Motoring for the Museum

MM-logo1-screenFollowing on from the Haslemere Classic Car Show we have just organised a new one-off event – Motoring for the Museum – a fundraiser for the Haslemere Educational Museum. The independent museum has been in Haslemere for over 125 years, we can remember visiting it as children and you can still see the bear and the Mummy with it’s toes sticking out today. It’s a fabulous local institution and has won several awards. The ‘Museum in a Million’ appeal is raising over a Million pounds to set up an endowment fund that will enable the museum to meet the day-to-day running costs of the Museum and safeguard the Museum for future generations.2015-07-05 09.39.102015-07-05 09.56.03

We ran the day along the lines of the popular ‘tour’ at the car show but opened it up to classics and thoroughbreds and so introduced newer cars. The cars met at 9.30 in a local carpark, the 1268 (Haslemere) Squadron Air Cadets helped with the parking and everybody wandered over to the museum to sign on and enjoy a simple breakfast of pastries and coffee while meeting their fellow entrants and have an opportunity to look round the Museum galleries and collections.

At 10.30 the cars started to leave on the outbound leg of the tour. Navigated by tulips, pictorial representations of the route, first used on Dutch rallies in the 1950’s, James had devised an interesting route of around 37 miles, mainly on smaller roads, some of which we’d never been on before! The route went from Haslemere to Lickfold, Fernhurst, Milland, Rake, Greatham, Oakhanger, Binsted and Frensham before finishing at Churt where we had been given access to a private car collection. 

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The Lewis’ have a spectacular collection of cars and automobilia and very generously offered it to us to help the Museum. The entrants were able to spend a couple of hours looking around the unique exhibits and picnicking in the adjoining field.DSC02952DSC_0362 DSC02980 DSC02987 DSC03011 DSC03014 DSC03022 DSC03010 DSC03009 DSC03004 DSC03000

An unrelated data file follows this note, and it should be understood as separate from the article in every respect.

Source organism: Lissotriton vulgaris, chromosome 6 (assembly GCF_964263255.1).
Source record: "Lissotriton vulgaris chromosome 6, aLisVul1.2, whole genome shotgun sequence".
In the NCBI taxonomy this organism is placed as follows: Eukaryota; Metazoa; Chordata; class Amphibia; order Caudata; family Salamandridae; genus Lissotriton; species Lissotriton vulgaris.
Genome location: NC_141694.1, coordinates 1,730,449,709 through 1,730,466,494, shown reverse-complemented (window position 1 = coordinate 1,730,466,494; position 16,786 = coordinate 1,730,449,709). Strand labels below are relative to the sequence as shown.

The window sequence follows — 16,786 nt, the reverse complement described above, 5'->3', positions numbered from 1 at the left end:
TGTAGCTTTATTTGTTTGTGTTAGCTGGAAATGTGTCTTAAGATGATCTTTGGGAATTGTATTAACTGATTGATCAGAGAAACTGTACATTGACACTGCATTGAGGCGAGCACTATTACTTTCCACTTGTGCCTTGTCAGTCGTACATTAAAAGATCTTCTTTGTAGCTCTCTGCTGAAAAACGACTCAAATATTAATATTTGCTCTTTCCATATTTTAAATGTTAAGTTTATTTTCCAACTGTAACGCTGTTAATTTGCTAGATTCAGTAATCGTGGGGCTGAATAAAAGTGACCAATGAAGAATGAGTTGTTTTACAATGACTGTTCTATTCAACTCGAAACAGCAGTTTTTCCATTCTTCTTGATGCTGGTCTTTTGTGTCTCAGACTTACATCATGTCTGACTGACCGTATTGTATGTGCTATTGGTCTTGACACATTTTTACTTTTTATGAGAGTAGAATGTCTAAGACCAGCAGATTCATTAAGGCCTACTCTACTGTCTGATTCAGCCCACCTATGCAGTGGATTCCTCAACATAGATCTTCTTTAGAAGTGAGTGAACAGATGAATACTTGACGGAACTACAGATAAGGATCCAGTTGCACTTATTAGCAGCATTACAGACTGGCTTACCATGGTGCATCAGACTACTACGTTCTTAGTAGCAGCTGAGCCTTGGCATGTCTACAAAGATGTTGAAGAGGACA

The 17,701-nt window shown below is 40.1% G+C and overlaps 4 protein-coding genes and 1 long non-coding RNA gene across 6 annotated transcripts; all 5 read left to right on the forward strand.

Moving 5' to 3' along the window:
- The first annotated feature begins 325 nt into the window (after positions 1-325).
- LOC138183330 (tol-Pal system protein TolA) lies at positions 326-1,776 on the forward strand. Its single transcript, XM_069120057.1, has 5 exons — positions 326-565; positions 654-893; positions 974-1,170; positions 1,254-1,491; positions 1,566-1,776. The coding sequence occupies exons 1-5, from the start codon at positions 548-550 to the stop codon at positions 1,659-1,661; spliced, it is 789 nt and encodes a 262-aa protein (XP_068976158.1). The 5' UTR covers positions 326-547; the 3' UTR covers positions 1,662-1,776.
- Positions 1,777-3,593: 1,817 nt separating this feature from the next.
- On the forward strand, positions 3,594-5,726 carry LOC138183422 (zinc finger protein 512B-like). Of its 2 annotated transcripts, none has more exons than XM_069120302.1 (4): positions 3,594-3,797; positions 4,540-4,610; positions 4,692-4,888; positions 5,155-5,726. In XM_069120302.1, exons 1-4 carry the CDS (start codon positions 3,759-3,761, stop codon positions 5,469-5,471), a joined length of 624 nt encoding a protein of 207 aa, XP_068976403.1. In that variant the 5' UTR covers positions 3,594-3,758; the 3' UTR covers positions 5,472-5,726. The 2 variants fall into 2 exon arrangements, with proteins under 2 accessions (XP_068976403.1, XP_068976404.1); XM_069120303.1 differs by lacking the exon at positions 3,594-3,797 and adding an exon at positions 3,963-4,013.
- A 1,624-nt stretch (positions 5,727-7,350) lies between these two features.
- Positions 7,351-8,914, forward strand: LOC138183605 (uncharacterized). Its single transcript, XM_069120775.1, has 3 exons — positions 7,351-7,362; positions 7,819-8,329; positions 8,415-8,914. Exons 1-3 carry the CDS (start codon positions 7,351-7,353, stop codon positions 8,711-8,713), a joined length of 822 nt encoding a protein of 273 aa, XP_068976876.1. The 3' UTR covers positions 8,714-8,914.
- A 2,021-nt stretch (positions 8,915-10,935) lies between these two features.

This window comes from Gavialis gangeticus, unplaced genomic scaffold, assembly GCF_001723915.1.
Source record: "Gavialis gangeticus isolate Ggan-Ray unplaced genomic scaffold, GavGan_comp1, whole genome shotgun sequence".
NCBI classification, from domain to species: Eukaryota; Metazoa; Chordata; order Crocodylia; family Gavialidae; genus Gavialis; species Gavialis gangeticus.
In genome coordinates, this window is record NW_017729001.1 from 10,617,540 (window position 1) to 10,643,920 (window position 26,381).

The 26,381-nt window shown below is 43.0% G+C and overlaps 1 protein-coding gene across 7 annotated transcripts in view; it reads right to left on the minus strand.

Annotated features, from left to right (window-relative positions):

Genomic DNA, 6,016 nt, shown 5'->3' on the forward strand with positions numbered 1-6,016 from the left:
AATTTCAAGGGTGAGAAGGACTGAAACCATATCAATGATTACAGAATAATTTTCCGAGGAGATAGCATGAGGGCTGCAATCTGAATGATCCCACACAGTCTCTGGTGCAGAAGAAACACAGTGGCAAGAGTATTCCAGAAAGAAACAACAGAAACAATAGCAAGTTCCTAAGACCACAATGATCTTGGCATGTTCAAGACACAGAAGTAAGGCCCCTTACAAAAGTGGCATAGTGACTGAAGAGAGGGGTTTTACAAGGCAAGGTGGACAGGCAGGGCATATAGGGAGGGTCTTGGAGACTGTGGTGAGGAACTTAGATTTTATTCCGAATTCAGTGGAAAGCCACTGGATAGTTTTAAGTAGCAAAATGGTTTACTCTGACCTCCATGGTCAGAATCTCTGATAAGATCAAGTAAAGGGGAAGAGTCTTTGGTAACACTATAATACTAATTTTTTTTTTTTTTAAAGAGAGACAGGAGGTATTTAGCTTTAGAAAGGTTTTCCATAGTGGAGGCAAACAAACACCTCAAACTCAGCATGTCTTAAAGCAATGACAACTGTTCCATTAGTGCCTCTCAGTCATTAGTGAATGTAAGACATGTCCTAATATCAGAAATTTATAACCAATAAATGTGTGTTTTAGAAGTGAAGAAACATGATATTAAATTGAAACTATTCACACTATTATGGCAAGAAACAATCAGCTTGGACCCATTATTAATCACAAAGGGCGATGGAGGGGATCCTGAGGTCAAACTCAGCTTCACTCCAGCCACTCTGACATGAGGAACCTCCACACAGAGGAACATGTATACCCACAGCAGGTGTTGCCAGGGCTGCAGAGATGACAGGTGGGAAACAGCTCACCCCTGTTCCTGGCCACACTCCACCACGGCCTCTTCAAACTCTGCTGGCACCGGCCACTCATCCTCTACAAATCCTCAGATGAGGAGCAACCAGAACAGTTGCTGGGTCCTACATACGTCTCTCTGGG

After lunch the cars left the collection for another tour, a little shorter at just under 25 miles to wind their way back to Haslemere via Elstead, Puttenham, Compton, Hydestile, Brook and Grayswood. To finish the afternoon we held a BBQ in the grounds of the Museum.DSC_0399 DSC_0402 DSC_0413 DSC_0418 DSC_0423 DSC03054 DSC03062 DSC03067 DSC03077DSC03099IMG_3373

We had a great collection of vehicles on the event from the 1920’s up to 2015! They were an eclectic mix of vintage, sportscars and everyday classics, mixing with modern supercars. Alongside the more popular MGB’s and Triumphs were a Hadfield-Bean, Aston Martin DB5, Alfa Romeo Montreal and a team of Jenson Interceptors.DSC03079 (1)

Mario was obviously very pleased to help out on the day and after we had signed everybody on and distributed the route and information, we set off to leapfrog the route and take pictures in the very beautiful village of Binsted. We created a lot of attention with the villagers coming out to see what was going on. We had unknowingly clashed with a cycling event and we really confused them as they thought we were there to take photos of them! Several of the cyclists stopped to have a good look at Mario. We then followed the last part of the morning route to the private collection before a quick dash back to Haslemere to take pics of the entrants coming past the museum. Mario was in fine form following his recent ‘repairs’ and the handling was much improved as he flew along the lanes.DSC02946The day was a great success, everybody seemed to enjoy driving their cars and we raised in excess of £2500 for the museum. Keats, a local independent estate agents very generously sponsored the event and paid the majority of our costs and they joined in the fun, bringing a VW camper on the event.

There are loads of photos of the day online

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Goodwood FoS, the best bits…

June brings the Goodwood Festival of Speed, although this event is our least favourite of the Goodwood spectaculars, we do still like to visit. We decided to only go on the Thursday (moving Motor Show) and Friday due to time, money and friends plans.

Over the years since the first FoS in 1993 and as the Goodwood Revival and the New Members Meeting have developed, the FoS has definitely made a move towards the modern end of the Motoring spectrum and as such our interest has wained, in an event that back in the day was jaw-droopingly impressive and a must do on the calendar. Today it is a homage to the modern F1 and supercars, totally awesome to 8 year old boys but not quite so appealing to ‘sad old gits’.

However we are lucky enough to live within 25 minutes away – well make that an hour in Goodwood traffic with local knowledge – and so make the effort to attend, as there are still some elements of the show that we enjoy and it’s a great excuse to be sociable!